Wednesday, May 23, 2018
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Amazing financial tricks lead to wealth growth, preservation

Dear Grandson,

Here's a shiny new penny, and it's just a "down payment." It's the first installment on a reward for becoming a teenager, and a bright one at that.

To celebrate your 13th birthday, I will send you 13 weekly payments, and each of the next 12 will be double the previous one: So next week, you'll receive two cents, then four cents the week after that, then eight cents the next week! And so on, over the next three months.

I know that at your age three months seems like a long time. So, if you'd like your reward sooner, just return this penny, and I'll immediately send you a crisp new five-dollar bill!


The proposed down payment.




Now, of course, adults wouldn't fall for such a cheap trick. They'd smell a rat right away. And they're no doubt aware of the old mathematical exercise, or could quickly do the math.

After the 12th week, the payments would total $40.95, and the 13th payment of $40.96 would bring the grand total to $81.91, a tidy sum for a new teenager and a whole lot better than $5. (Don't get carried away, though: The 28th payment would be $1,342,177.28, and the total would be nearly $2.7 million).

Such is the power of compounding, a financial tool that separates the really rich from the merely rich.

A young person could plunk a $100,000 inheritance into an investment yielding 8 percent, and after 40 years (compounded quarterly) it would grow to nearly $2.4 million.

Not a bad start on retirement.

But the miracle of compounding is just one of the amazing math tricks that make some folks rich and keep others poor.

For example, for those who think a little bit of inflation won't hurt, there's the "rule of 72," a neat old formula for determining how fast an investment, or prices, will double.

Just divide the rate into 72 to learn the approximate number of years in which the amount will double.

If an investment returns 6 percent a year, it should double its value in about 12 years. If inflation averages 3 percent, prices should double in 24 years.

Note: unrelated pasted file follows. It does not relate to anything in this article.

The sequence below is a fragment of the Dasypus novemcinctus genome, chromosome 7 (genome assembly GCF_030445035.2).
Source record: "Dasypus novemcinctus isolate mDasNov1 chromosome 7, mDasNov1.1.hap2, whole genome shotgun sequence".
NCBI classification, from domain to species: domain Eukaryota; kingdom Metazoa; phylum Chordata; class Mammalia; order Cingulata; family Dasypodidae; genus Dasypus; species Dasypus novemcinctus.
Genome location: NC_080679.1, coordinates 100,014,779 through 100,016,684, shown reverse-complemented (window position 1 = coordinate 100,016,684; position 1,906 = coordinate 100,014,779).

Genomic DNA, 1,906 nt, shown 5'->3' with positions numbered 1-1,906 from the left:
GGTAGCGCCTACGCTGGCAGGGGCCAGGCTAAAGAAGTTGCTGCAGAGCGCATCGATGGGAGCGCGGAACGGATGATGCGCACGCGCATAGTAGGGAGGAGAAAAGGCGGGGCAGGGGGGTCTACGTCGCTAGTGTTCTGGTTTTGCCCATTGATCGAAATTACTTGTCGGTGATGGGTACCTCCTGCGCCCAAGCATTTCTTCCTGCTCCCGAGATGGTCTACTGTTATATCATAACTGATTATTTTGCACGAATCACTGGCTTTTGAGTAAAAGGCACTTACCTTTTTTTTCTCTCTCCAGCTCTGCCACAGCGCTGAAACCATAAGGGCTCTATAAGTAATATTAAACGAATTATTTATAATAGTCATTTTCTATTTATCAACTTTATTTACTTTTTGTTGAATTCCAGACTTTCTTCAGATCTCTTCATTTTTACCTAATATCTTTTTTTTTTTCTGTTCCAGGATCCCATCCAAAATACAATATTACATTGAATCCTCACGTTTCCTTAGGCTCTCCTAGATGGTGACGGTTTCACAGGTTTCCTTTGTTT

But what if inflation hits 5 percent for an extended period? Prices would double in just over 14 years.

And if the unthinkable were to happen (again), and inflation hit double digits, woe to the person who hasn't prepared for it. At 10 percent inflation, prices would double in seven years or so.

And how about credit-card minimum-payment rules?

There's a trick that will keep millions of Americans paying credit-card balances down for many years.

We've all heard horror stories: Just paying the minimum on some cards would doom the consumer to 30-plus years of payments.

However, this year, under pressure from regulators, credit-card issuers are upping the ante. They're requiring larger minimum payments.

One popular choice: Pay interest and fees plus at least 1 percent of the outstanding balance every month.

Sounds like progress. Let's see, at that rate, the balance should be paid down in 100 months, or 8 years and change, right?


It's a matter of diminishing results. The first month, you're paying the full 1 percent of the balance, but the second month you're paying 1 percent of 99 percent, and the third month you're paying 1 percent of 98.01 percent of the original balance.

After 69 months, you will have paid your balance down to just under half the original amount. After 100 months, you will still owe nearly a third of the original balance.

You're a bit better off if the issuer wants 2 percent of the remaining balance paid each month.

In that scenario, your original balance is cut in half after about 35 months, but after 100 months you will still owe 13 percent of the original balance.

Even if you pay a net of 5 percent on the outstanding balance monthly, it will take nearly four years to get the balance down to 10 percent of the original.

The only answer is to start paying as much as you can and continue paying, ignoring the lower minimum payments.

Do some youngsters a favor.

Teach them a few amazing financial tricks: the wonders of compounding, the evils of credit-card debt, and the danger of not preparing for inflation.

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